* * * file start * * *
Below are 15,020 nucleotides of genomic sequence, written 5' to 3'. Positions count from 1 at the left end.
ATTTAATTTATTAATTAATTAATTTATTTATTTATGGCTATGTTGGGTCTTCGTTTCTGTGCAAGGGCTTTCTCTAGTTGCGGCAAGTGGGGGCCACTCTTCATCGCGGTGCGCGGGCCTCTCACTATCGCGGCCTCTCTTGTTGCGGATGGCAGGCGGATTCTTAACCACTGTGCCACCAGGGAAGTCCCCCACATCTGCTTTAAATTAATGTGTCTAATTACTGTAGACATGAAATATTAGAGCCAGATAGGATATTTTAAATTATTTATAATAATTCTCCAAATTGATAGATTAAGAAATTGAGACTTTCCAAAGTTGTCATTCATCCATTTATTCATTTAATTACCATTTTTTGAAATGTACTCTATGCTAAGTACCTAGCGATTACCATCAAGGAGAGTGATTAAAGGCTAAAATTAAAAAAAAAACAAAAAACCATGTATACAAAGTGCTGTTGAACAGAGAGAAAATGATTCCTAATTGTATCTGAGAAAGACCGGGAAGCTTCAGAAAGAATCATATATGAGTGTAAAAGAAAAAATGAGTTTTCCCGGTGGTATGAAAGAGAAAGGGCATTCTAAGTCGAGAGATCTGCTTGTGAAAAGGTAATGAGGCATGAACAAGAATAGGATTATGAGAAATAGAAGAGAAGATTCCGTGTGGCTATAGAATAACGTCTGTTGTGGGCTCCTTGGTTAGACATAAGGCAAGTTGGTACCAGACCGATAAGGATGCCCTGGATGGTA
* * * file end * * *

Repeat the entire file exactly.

Below are 15,020 nucleotides of genomic sequence, written 5' to 3'. Positions count from 1 at the left end.
ATTTAATTTATTAATTAATTAATTTATTTATTTATGGCTATGTTGGGTCTTCGTTTCTGTGCAAGGGCTTTCTCTAGTTGCGGCAAGTGGGGGCCACTCTTCATCGCGGTGCGCGGGCCTCTCACTATCGCGGCCTCTCTTGTTGCGGATGGCAGGCGGATTCTTAACCACTGTGCCACCAGGGAAGTCCCCCACATCTGCTTTAAATTAATGTGTCTAATTACTGTAGACATGAAATATTAGAGCCAGATAGGATATTTTAAATTATTTATAATAATTCTCCAAATTGATAGATTAAGAAATTGAGACTTTCCAAAGTTGTCATTCATCCATTTATTCATTTAATTACCATTTTTTGAAATGTACTCTATGCTAAGTACCTAGCGATTACCATCAAGGAGAGTGATTAAAGGCTAAAATTAAAAAAAAAACAAAAAACCATGTATACAAAGTGCTGTTGAACAGAGAGAAAATGATTCCTAATTGTATCTGAGAAAGACCGGGAAGCTTCAGAAAGAATCATATATGAGTGTAAAAGAAAAAATGAGTTTTCCCGGTGGTATGAAAGAGAAAGGGCATTCTAAGTCGAGAGATCTGCTTGTGAAAAGGTAATGAGGCATGAACAAGAATAGGATTATGAGAAATAGAAGAGAAGATTCCGTGTGGCTATAGAATAACGTCTGTTGTGGGCTCCTTGGTTAGACATAAGGCAAGTTGGTACCAGACCGATAAGGATGCCCTGGATGGTA